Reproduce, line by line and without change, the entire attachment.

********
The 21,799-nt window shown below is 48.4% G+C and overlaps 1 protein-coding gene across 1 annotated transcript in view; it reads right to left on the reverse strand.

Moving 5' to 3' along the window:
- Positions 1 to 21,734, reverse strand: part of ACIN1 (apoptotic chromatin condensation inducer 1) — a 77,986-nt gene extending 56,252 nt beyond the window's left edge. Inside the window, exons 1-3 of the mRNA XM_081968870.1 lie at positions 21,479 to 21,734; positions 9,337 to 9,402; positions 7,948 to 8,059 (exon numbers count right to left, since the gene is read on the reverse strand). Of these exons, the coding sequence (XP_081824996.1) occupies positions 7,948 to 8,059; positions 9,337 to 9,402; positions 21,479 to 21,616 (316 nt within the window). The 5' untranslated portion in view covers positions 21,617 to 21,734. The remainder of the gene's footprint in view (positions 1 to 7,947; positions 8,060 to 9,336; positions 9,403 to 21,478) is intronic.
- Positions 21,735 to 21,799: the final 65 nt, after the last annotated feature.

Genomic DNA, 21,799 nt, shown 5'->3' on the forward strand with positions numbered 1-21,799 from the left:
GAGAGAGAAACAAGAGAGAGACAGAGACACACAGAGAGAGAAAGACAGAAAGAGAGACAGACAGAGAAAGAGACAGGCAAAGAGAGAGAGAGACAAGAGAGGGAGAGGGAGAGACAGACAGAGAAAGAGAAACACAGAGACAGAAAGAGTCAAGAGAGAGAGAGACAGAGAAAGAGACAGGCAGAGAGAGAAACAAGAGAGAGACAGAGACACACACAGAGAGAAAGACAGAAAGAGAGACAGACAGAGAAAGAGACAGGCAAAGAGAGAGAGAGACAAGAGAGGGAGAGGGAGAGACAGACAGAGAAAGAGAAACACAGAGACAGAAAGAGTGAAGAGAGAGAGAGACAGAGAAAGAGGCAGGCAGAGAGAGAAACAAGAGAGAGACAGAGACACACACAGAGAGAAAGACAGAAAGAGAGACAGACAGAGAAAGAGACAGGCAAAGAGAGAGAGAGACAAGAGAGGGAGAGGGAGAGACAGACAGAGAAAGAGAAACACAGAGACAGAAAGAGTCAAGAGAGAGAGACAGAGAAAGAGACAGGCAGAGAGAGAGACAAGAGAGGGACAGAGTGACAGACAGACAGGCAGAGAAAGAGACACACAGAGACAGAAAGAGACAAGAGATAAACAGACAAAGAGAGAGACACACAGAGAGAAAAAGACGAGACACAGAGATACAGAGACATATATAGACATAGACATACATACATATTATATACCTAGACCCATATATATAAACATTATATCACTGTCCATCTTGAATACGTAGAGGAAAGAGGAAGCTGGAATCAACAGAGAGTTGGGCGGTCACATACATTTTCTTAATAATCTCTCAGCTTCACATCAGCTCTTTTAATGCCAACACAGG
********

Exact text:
The 21,799-nt window shown below is 48.4% G+C and overlaps 1 protein-coding gene across 1 annotated transcript in view; it reads right to left on the reverse strand.

Moving 5' to 3' along the window:
- Positions 1 to 21,734, reverse strand: part of ACIN1 (apoptotic chromatin condensation inducer 1) — a 77,986-nt gene extending 56,252 nt beyond the window's left edge. Inside the window, exons 1-3 of the mRNA XM_081968870.1 lie at positions 21,479 to 21,734; positions 9,337 to 9,402; positions 7,948 to 8,059 (exon numbers count right to left, since the gene is read on the reverse strand). Of these exons, the coding sequence (XP_081824996.1) occupies positions 7,948 to 8,059; positions 9,337 to 9,402; positions 21,479 to 21,616 (316 nt within the window). The 5' untranslated portion in view covers positions 21,617 to 21,734. The remainder of the gene's footprint in view (positions 1 to 7,947; positions 8,060 to 9,336; positions 9,403 to 21,478) is intronic.
- Positions 21,735 to 21,799: the final 65 nt, after the last annotated feature.

Genomic DNA, 21,799 nt, shown 5'->3' on the forward strand with positions numbered 1-21,799 from the left:
GAGAGAGAAACAAGAGAGAGACAGAGACACACAGAGAGAGAAAGACAGAAAGAGAGACAGACAGAGAAAGAGACAGGCAAAGAGAGAGAGAGACAAGAGAGGGAGAGGGAGAGACAGACAGAGAAAGAGAAACACAGAGACAGAAAGAGTCAAGAGAGAGAGAGACAGAGAAAGAGACAGGCAGAGAGAGAAACAAGAGAGAGACAGAGACACACACAGAGAGAAAGACAGAAAGAGAGACAGACAGAGAAAGAGACAGGCAAAGAGAGAGAGAGACAAGAGAGGGAGAGGGAGAGACAGACAGAGAAAGAGAAACACAGAGACAGAAAGAGTGAAGAGAGAGAGAGACAGAGAAAGAGGCAGGCAGAGAGAGAAACAAGAGAGAGACAGAGACACACACAGAGAGAAAGACAGAAAGAGAGACAGACAGAGAAAGAGACAGGCAAAGAGAGAGAGAGACAAGAGAGGGAGAGGGAGAGACAGACAGAGAAAGAGAAACACAGAGACAGAAAGAGTCAAGAGAGAGAGACAGAGAAAGAGACAGGCAGAGAGAGAGACAAGAGAGGGACAGAGTGACAGACAGACAGGCAGAGAAAGAGACACACAGAGACAGAAAGAGACAAGAGATAAACAGACAAAGAGAGAGACACACAGAGAGAAAAAGACGAGACACAGAGATACAGAGACATATATAGACATAGACATACATACATATTATATACCTAGACCCATATATATAAACATTATATCACTGTCCATCTTGAATACGTAGAGGAAAGAGGAAGCTGGAATCAACAGAGAGTTGGGCGGTCACATACATTTTCTTAATAATCTCTCAGCTTCACATCAGCTCTTTTAATGCCAACACAGG